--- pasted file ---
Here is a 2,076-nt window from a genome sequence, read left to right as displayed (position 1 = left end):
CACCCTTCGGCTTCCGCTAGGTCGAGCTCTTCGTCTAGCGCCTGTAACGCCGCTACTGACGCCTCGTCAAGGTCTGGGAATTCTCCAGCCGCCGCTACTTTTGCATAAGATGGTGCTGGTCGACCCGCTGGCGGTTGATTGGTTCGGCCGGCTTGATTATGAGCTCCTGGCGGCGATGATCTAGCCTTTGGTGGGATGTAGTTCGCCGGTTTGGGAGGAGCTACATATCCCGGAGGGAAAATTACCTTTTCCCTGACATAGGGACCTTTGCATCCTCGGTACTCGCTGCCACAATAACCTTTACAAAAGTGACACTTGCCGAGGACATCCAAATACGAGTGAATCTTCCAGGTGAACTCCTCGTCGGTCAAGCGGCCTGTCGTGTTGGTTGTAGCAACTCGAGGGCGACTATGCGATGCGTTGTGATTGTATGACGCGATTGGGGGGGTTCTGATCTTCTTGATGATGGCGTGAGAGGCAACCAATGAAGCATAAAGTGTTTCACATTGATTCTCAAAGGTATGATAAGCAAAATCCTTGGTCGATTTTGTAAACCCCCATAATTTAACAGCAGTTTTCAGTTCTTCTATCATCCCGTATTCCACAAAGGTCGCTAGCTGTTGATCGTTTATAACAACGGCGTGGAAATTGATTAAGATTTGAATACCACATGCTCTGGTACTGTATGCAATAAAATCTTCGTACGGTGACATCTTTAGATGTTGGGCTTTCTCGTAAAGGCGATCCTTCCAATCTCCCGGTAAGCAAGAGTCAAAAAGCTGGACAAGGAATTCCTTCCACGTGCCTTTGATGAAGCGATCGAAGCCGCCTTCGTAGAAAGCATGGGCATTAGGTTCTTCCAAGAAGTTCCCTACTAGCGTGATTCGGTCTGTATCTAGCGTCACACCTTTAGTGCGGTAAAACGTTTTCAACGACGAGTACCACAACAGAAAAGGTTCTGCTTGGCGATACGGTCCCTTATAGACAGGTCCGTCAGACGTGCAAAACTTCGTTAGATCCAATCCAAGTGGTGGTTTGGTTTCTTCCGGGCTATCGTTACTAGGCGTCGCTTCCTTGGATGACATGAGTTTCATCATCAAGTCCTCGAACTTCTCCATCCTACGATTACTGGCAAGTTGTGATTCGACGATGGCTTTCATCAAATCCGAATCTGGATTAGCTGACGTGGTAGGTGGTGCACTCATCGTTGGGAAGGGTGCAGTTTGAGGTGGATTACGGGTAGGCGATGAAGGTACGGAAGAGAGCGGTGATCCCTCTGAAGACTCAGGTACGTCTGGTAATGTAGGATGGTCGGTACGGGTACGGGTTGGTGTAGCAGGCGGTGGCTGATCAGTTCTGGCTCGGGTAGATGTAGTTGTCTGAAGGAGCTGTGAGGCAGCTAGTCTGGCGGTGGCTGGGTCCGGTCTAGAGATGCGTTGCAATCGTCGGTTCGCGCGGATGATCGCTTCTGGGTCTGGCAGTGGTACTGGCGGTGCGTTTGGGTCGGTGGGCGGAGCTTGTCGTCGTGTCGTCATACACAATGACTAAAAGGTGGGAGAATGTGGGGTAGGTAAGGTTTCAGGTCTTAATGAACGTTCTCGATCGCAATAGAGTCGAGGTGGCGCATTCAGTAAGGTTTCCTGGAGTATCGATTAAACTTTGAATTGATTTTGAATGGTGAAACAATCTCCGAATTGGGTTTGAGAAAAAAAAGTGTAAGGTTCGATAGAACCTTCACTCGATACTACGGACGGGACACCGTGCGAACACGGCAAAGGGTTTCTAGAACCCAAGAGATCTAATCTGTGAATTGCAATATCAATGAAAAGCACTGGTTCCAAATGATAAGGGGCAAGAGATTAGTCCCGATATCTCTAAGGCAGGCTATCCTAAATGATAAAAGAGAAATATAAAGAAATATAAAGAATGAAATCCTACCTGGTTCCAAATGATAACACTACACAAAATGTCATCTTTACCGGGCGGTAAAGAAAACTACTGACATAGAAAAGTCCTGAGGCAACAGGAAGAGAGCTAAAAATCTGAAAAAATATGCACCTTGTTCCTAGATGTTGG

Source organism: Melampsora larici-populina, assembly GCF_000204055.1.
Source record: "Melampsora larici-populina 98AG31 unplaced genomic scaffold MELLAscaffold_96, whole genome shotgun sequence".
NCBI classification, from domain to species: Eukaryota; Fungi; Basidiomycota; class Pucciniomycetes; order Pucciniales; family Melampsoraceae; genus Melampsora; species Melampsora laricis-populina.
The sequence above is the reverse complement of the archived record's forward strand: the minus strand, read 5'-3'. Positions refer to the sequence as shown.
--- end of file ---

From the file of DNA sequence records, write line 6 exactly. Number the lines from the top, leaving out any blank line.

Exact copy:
The sequence above is the reverse complement of the archived record's forward strand: the minus strand, read 5'-3'. Positions refer to the sequence as shown.